I had to change. My clothes were covered in oily splotches that smelled of something like what I thought might be Freon. My eyes were watering. No importa. I quit being irritated at things like this years ago. There’s plenty to be upset about in our world without taking on the minutiae. This is part of my commitment to God. If it weren’t for God . . . I’ll get to that.

            Yes, do get to that please, as soon as you can. Postponement explains much of the difficulty you experience in your world. Now, Beloved, is the only time. Now or now or now or now. It’s your only choice.

            I almost always wear the same thing on a workday, which, since I traded alcoholism for workaholism, is nearly every day. It’s standard drag, a uniform, if you will. A short, slim black skirt; it’s a custom copy of a Chanel, a white silk or cotton shirt, a brilliant, jewel-colored jacket either with a scarf or an interesting lapel pin. It makes deciding easy. The deciding thing, not always so easy for a Libra.

            My pager would have to wait till I got home. What was five minutes?

            Home is on the south side of 49th Street between Sixth and Seventh Avenues. It’s on the periphery of the theatre district. Almost too far north and almost too far east, but I click with the theatre, and easy access geographically makes for easy access to the artform. When I was a kid, I was dead certain that I’d be an actress. I am, just not on the stage, Mrs. Worthington.

            Home at last, after I changed, I stared out the south-facing living room/office/kitchen windows from my vantage point high above street level. You can see the ball fall from my window on New Year’s Eve. If you’ve heard the din that comes from Times Square on New Year’s Eve, you’d also be right where I always am on that over-rated occasion. At home.

            There is a vest-pocket park between my building and the McGraw-Hill Building with a waterfall fountain. It makes for excellent white noise and goes with my penchant—no, that trivializes it, need is better—for silence. It is only in silence that I can hear the voice of my own spirit, the God/dess Within.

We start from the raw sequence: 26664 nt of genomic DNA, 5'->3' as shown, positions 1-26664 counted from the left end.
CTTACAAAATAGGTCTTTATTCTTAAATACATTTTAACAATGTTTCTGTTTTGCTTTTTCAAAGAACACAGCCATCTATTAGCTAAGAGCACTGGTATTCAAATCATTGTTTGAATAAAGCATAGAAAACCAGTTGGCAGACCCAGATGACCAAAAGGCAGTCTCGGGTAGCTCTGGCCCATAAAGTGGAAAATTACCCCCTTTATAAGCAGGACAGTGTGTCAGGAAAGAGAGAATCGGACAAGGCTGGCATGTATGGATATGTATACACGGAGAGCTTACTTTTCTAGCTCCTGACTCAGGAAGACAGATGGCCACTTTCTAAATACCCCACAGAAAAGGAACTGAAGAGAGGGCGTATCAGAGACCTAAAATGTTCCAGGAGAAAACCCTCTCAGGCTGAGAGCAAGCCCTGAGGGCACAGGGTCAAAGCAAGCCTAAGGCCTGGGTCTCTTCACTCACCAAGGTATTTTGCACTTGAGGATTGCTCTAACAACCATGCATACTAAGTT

I realize that Midtown doesn’t really qualify as a residential neighborhood, but what would be the point of moving? It’s convenient. Quiet. I work out of the living room for tax purposes. It’s the biggest room, so I can take off more on my taxes. Sometimes I think I live my life for that accountant. There is a box full of receipts and … I take it to him every year. Richie says I’m the only one. What do other people do with their accountants? My box comes back to me empty with a folder bearing filled-out tax forms. What he does with the bits of paper, I don’t know. Suits me just fine. Taxes are like phone numbers—numbers.

            I retrieved the number from my pager and punched it into the phone. Five minutes, in this case, was quite enough. I no longer dial. I broke down a few years ago and got a touchtone phone. I am hi-tech.

            Ha!

            The exchange was Gramercy. I know because my granny used to have a GR phone number. The first phone number I knew by heart. GR7-7877. I always thought it meant GRanny 7. When I became an adult, I learned that telephone prefixes were connected with neighborhoods. Imagine my disillusionment. My birthday was a national holiday too until some calendar wise guy decided that Columbus Day ought always to be a Monday.

            Before I opened my mouth to say the standard, “This is Mex Stone, you paged me,” a breathy female voice came through the phone, “Mex, where have you been?” And promptly began to sob. Sobbing women are not my thing, unless I am doing the sobbing. I waited. Silent. I had no clue as to who this could be.

            “Mex, it’s me.” This might be my least favorite telephone habit. If I wait long enough, they always tell me. “It’s me, Charlotte. Something terrible has happened.”